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Watershed Police Face Court Test

The State Court of Appeals is reviewing whether the New York City Department of Environmental Protection Police had the authority to issue speeding tickets in Delaware County last year.

Delaware County District Attorney Richard Northup so far has failed to convince town and county judges that the agency has law enforcement authority outside of reservoir property. The case has now gone to the state’s highest court.

“Our position is that the geographical area of their jurisdiction is anything that’s inside the watershed,” he said. “The watershed is clearly defined as a particular geographic area, and it’s not just on property owned by the city of New York.”

The two speeding charges in question were initially heard by Hamden Town Justice Duane Merill, who dismissed the tickets that had been issued in January 2003 on state Route 10. The justice court ruling was supported by Delaware County Judge Carl Becker in July.

“It’s an issue that needs to be addressed because it has implications beyond this county and this is the most definite way to get a resolution of the issue by the highest court in the state,” Northrup said. “Right now the DEP officers have very little authority in this county.”

Critics of the city agency issuing tickets contend its jurisdiction is limited because residents have no ability to make leadership changes in the government responsible for actions of the officers.

Attorney Mathew Tully, who represents a Lake Katrine resident whose November 2003 ticket for improper passing was issued by Department of Environmental Protection Police in Hurley, said law enforcement actions against local residents has been excessive.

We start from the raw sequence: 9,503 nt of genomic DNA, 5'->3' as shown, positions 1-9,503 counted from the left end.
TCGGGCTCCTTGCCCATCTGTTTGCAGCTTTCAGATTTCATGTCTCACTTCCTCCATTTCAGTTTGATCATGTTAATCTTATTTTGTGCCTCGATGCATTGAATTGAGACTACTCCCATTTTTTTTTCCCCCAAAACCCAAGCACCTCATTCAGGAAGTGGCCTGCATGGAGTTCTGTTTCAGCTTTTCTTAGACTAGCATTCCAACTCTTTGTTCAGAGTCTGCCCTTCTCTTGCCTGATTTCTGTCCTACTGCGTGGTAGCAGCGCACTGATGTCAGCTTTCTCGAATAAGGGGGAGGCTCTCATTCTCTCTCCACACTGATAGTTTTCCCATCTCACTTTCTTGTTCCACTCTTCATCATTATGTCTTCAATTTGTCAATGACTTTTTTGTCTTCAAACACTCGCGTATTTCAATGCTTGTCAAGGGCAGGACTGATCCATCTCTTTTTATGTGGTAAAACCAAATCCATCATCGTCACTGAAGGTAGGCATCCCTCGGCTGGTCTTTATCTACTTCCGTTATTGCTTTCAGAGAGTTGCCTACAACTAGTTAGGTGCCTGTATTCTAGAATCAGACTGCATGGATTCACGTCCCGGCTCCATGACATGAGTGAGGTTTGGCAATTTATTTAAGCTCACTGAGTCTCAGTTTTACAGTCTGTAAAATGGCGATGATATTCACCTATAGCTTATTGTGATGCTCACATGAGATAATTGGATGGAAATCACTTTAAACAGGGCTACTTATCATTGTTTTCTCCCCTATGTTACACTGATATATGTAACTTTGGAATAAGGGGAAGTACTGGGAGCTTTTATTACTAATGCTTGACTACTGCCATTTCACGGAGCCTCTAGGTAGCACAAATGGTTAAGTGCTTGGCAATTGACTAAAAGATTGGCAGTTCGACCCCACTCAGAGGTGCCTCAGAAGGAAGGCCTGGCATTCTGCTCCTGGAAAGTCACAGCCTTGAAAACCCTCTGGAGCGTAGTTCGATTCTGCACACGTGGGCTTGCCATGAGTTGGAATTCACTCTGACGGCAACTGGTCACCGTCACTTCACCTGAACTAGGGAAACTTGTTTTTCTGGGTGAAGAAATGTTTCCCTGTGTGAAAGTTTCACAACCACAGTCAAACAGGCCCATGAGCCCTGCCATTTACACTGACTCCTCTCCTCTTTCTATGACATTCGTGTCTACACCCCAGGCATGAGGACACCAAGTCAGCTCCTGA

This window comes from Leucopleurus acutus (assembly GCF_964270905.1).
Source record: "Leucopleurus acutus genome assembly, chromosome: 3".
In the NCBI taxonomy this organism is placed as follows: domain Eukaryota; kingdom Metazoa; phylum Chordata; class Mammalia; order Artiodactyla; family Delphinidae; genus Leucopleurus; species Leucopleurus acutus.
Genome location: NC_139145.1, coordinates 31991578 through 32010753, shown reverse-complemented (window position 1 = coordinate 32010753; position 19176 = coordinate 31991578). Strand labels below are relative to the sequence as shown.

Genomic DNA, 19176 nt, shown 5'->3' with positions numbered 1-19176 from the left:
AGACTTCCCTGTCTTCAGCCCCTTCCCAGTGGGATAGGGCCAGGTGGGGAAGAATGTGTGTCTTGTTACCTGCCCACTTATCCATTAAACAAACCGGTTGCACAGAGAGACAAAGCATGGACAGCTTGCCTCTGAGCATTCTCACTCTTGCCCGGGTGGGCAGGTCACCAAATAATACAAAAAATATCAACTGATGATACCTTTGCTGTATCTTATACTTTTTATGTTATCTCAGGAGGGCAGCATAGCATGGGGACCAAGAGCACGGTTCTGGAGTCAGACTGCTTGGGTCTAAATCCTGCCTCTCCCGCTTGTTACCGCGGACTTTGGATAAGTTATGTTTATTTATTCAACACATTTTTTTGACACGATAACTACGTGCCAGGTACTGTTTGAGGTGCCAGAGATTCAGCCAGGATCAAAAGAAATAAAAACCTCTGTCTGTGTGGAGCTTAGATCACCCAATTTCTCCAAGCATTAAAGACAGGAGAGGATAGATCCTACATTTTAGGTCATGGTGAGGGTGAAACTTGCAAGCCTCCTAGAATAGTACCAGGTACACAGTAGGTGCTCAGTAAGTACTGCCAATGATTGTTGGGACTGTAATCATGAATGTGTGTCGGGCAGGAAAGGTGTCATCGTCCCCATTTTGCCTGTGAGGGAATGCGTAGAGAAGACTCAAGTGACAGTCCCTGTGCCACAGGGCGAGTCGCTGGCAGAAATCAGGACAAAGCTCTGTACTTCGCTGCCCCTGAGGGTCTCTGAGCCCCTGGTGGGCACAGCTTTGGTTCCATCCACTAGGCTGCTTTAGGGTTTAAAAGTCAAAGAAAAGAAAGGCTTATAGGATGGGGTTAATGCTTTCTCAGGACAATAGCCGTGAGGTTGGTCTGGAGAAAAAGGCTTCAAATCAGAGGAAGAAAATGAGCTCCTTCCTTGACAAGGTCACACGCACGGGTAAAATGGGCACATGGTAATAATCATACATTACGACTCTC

“I’m not disputing that they can make an arrest for murder,” Tully said. “What I’m disputing is that under the law, they have to be within their geographical area of employment to give out a petty offense ticket such as a traffic infraction.”

Northrup said questions about the authority have been addressed by state legislators.

“I think the law, as it is written, supports the position that they do have full police powers,” Northup said. “Section 1.20, subdivision 34 of the Criminal Procedure Law that says the ‘following persons are police officers and it includes sworn officers of the water supply police of the city of New York.’”

Officials with the Court of Appeals said it will be about six months before arguments are heard and another six weeks before a decision is made.

Tully said if there is still action pending in the Hurley case, which is scheduled to be heard beginning Oct. 12, a decision on the Delaware County tickets would be binding.

“If that ticket is thrown out, every other one will get thrown out,” he said.


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